When the first magazine 14 has been unloaded (which is determined by a timed period programmed into the programmable controller), the transfer conveyor 16 swings to the next filled magazine, which previously had been loaded with vines V, and begins the unloading process anew. Simultaneously the unloader mechanism 12 associated with the just emptied first filled magazine is activated by the programmable controller to begin filling the magazine with vines V until the magazine is again filled. When the second filled magazine 14 has been emptied by the transfer conveyor, the transfer conveyor is then swung into alignment with the third filled magazine 14 to then unload that magazine. Thereupon the unloader mechanism associated with the second filled magazine is activated by the programmable controller to reload the second magazine with vines. This process of loading the magazines with the unloader mechanisms and then sequentially unloading the filled magazines with the transfer conveyor is continually repeated. In the present process, normally one of the magazines is being unloaded, a second magazine is full and waiting for unloading and a third magazine is being loaded.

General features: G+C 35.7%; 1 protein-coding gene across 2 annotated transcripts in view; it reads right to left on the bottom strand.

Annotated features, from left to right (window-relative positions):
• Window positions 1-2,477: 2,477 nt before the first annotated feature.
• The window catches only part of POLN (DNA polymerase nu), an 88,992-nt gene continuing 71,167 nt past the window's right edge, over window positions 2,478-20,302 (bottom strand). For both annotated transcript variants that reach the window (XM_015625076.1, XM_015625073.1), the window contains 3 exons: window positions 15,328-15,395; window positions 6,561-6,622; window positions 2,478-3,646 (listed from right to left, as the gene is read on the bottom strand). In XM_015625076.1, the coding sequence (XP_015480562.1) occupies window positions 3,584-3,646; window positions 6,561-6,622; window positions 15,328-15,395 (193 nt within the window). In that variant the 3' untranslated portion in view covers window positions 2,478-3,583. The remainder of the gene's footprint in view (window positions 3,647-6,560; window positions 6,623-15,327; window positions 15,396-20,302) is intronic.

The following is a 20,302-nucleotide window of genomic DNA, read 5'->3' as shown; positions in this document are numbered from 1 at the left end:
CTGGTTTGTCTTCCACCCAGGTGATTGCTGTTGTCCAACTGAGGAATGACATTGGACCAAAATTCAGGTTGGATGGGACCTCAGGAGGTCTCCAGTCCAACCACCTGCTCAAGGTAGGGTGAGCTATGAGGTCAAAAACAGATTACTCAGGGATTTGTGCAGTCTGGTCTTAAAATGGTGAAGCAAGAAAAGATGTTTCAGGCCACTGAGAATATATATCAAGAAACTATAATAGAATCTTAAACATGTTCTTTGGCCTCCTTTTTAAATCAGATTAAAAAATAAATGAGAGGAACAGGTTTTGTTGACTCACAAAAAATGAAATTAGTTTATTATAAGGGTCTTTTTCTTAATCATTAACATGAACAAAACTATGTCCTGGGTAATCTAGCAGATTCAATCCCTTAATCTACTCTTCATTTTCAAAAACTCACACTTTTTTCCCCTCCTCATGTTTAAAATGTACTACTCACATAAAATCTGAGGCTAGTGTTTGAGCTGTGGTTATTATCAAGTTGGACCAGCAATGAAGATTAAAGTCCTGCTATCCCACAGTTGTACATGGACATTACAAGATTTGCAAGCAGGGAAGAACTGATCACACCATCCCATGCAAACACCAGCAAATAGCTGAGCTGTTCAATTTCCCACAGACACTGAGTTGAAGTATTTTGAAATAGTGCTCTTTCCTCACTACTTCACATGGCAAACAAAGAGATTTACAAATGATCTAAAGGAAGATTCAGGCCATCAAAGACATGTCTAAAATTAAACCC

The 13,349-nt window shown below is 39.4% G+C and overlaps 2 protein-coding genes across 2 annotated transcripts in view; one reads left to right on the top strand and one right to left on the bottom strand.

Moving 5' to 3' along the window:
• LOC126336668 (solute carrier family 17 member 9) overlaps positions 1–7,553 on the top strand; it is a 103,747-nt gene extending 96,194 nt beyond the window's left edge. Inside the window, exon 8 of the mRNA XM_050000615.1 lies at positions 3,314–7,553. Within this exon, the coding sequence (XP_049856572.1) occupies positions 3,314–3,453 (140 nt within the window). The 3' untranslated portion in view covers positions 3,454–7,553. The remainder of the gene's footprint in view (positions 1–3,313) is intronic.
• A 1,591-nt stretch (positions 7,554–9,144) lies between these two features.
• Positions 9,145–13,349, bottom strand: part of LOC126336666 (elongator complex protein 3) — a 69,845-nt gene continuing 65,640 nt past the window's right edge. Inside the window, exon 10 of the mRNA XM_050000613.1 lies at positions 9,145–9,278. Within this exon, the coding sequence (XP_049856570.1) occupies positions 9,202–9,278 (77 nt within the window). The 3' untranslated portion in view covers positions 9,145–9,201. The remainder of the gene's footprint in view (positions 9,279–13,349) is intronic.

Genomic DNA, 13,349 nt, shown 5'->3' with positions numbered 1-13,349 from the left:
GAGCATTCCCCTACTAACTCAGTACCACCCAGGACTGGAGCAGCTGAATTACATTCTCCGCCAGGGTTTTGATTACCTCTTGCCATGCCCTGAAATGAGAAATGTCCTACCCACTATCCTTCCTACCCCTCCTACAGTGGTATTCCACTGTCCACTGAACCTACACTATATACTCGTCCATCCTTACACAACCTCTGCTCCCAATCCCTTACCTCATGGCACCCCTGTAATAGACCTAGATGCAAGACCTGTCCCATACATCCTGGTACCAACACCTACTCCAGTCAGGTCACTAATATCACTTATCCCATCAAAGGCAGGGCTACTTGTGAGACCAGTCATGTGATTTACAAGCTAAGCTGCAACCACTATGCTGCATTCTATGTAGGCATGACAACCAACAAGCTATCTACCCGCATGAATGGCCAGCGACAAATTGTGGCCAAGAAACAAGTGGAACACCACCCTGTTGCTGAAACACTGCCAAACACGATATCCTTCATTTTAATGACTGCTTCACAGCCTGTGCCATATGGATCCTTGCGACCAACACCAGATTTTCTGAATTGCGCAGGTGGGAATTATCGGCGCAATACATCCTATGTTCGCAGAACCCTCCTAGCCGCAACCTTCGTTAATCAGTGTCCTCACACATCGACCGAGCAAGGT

It is to be understood that the programmable controller 140 is programmed to swing the transfer conveyor from the magazine 14 that has just been unloaded to the next filled magazine. As such, the magazines are not always emptied in sequence, the emptying sequence might not always be magazine 14a, 14b, 14c, 14a, 14b, 14c. . . , rather a magazine that has been more recently unloaded may be filled sooner than a magazine that was less recently unloaded, and thus, the more recently unloaded magazine will be again unloaded prior to unloading an earlier unloaded magazine. For instance, the magazines may be unloaded in the order 14a, 14c, 14b, 14c, 14a . . . .